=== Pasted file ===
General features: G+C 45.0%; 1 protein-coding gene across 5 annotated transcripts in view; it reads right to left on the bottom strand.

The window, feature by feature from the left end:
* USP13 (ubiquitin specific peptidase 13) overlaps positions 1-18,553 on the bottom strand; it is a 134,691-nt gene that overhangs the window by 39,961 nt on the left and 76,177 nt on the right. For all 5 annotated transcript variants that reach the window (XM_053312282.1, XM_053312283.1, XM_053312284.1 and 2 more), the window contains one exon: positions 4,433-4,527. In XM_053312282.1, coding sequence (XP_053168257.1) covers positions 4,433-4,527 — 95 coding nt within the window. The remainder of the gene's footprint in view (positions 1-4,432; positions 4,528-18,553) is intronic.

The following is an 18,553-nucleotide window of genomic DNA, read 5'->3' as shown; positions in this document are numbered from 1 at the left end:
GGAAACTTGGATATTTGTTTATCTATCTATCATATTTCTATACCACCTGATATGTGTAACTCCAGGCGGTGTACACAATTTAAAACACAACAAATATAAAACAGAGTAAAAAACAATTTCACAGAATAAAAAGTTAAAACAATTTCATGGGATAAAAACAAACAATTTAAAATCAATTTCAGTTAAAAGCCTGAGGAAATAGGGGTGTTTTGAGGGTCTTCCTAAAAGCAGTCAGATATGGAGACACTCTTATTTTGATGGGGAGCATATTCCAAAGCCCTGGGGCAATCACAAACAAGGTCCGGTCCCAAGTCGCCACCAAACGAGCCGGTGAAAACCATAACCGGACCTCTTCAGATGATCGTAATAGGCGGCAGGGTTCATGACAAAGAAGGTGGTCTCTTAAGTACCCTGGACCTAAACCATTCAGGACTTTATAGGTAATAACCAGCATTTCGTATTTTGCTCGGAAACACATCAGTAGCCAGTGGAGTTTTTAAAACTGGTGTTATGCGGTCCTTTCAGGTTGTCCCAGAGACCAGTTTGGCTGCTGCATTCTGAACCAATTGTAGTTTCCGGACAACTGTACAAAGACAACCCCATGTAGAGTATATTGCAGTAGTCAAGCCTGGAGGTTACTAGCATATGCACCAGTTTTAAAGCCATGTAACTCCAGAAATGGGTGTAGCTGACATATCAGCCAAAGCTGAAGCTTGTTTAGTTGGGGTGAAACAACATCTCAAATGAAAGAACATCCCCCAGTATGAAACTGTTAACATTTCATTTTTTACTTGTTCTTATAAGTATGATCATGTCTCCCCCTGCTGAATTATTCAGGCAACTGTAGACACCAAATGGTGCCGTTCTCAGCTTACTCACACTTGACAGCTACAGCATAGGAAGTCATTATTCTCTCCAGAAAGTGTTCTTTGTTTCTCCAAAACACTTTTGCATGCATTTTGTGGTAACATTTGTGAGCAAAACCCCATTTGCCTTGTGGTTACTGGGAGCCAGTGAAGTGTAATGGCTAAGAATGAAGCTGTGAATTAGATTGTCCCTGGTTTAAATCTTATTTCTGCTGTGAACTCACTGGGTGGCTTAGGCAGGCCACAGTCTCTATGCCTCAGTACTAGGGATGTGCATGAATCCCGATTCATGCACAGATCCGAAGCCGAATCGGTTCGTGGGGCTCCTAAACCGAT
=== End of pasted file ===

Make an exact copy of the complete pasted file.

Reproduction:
General features: G+C 45.0%; 1 protein-coding gene across 5 annotated transcripts in view; it reads right to left on the bottom strand.

The window, feature by feature from the left end:
* USP13 (ubiquitin specific peptidase 13) overlaps positions 1-18,553 on the bottom strand; it is a 134,691-nt gene that overhangs the window by 39,961 nt on the left and 76,177 nt on the right. For all 5 annotated transcript variants that reach the window (XM_053312282.1, XM_053312283.1, XM_053312284.1 and 2 more), the window contains one exon: positions 4,433-4,527. In XM_053312282.1, coding sequence (XP_053168257.1) covers positions 4,433-4,527 — 95 coding nt within the window. The remainder of the gene's footprint in view (positions 1-4,432; positions 4,528-18,553) is intronic.

The following is an 18,553-nucleotide window of genomic DNA, read 5'->3' as shown; positions in this document are numbered from 1 at the left end:
GGAAACTTGGATATTTGTTTATCTATCTATCATATTTCTATACCACCTGATATGTGTAACTCCAGGCGGTGTACACAATTTAAAACACAACAAATATAAAACAGAGTAAAAAACAATTTCACAGAATAAAAAGTTAAAACAATTTCATGGGATAAAAACAAACAATTTAAAATCAATTTCAGTTAAAAGCCTGAGGAAATAGGGGTGTTTTGAGGGTCTTCCTAAAAGCAGTCAGATATGGAGACACTCTTATTTTGATGGGGAGCATATTCCAAAGCCCTGGGGCAATCACAAACAAGGTCCGGTCCCAAGTCGCCACCAAACGAGCCGGTGAAAACCATAACCGGACCTCTTCAGATGATCGTAATAGGCGGCAGGGTTCATGACAAAGAAGGTGGTCTCTTAAGTACCCTGGACCTAAACCATTCAGGACTTTATAGGTAATAACCAGCATTTCGTATTTTGCTCGGAAACACATCAGTAGCCAGTGGAGTTTTTAAAACTGGTGTTATGCGGTCCTTTCAGGTTGTCCCAGAGACCAGTTTGGCTGCTGCATTCTGAACCAATTGTAGTTTCCGGACAACTGTACAAAGACAACCCCATGTAGAGTATATTGCAGTAGTCAAGCCTGGAGGTTACTAGCATATGCACCAGTTTTAAAGCCATGTAACTCCAGAAATGGGTGTAGCTGACATATCAGCCAAAGCTGAAGCTTGTTTAGTTGGGGTGAAACAACATCTCAAATGAAAGAACATCCCCCAGTATGAAACTGTTAACATTTCATTTTTTACTTGTTCTTATAAGTATGATCATGTCTCCCCCTGCTGAATTATTCAGGCAACTGTAGACACCAAATGGTGCCGTTCTCAGCTTACTCACACTTGACAGCTACAGCATAGGAAGTCATTATTCTCTCCAGAAAGTGTTCTTTGTTTCTCCAAAACACTTTTGCATGCATTTTGTGGTAACATTTGTGAGCAAAACCCCATTTGCCTTGTGGTTACTGGGAGCCAGTGAAGTGTAATGGCTAAGAATGAAGCTGTGAATTAGATTGTCCCTGGTTTAAATCTTATTTCTGCTGTGAACTCACTGGGTGGCTTAGGCAGGCCACAGTCTCTATGCCTCAGTACTAGGGATGTGCATGAATCCCGATTCATGCACAGATCCGAAGCCGAATCGGTTCGTGGGGCTCCTAAACCGAT